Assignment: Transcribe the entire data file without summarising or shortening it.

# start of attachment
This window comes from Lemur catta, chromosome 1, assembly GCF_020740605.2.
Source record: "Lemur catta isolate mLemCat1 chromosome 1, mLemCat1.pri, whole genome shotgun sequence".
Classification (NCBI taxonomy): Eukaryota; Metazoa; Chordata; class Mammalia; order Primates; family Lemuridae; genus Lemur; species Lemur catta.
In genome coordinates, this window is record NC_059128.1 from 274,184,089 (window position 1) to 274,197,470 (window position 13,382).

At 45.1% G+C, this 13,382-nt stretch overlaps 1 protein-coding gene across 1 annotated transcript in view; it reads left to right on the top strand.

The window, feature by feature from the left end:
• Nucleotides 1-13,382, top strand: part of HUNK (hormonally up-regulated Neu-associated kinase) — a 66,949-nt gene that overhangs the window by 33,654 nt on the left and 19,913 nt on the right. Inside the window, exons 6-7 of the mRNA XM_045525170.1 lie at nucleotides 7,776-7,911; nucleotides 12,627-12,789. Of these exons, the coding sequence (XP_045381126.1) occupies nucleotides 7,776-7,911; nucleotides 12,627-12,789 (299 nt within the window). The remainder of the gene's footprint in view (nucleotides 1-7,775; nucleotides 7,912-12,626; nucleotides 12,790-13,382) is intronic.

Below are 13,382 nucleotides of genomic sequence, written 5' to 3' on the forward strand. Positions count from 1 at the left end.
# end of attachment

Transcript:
This window comes from Lemur catta, chromosome 1, assembly GCF_020740605.2.
Source record: "Lemur catta isolate mLemCat1 chromosome 1, mLemCat1.pri, whole genome shotgun sequence".
Classification (NCBI taxonomy): Eukaryota; Metazoa; Chordata; class Mammalia; order Primates; family Lemuridae; genus Lemur; species Lemur catta.
In genome coordinates, this window is record NC_059128.1 from 274,184,089 (window position 1) to 274,197,470 (window position 13,382).

At 45.1% G+C, this 13,382-nt stretch overlaps 1 protein-coding gene across 1 annotated transcript in view; it reads left to right on the top strand.

The window, feature by feature from the left end:
• Nucleotides 1-13,382, top strand: part of HUNK (hormonally up-regulated Neu-associated kinase) — a 66,949-nt gene that overhangs the window by 33,654 nt on the left and 19,913 nt on the right. Inside the window, exons 6-7 of the mRNA XM_045525170.1 lie at nucleotides 7,776-7,911; nucleotides 12,627-12,789. Of these exons, the coding sequence (XP_045381126.1) occupies nucleotides 7,776-7,911; nucleotides 12,627-12,789 (299 nt within the window). The remainder of the gene's footprint in view (nucleotides 1-7,775; nucleotides 7,912-12,626; nucleotides 12,790-13,382) is intronic.

Below are 13,382 nucleotides of genomic sequence, written 5' to 3' on the forward strand. Positions count from 1 at the left end.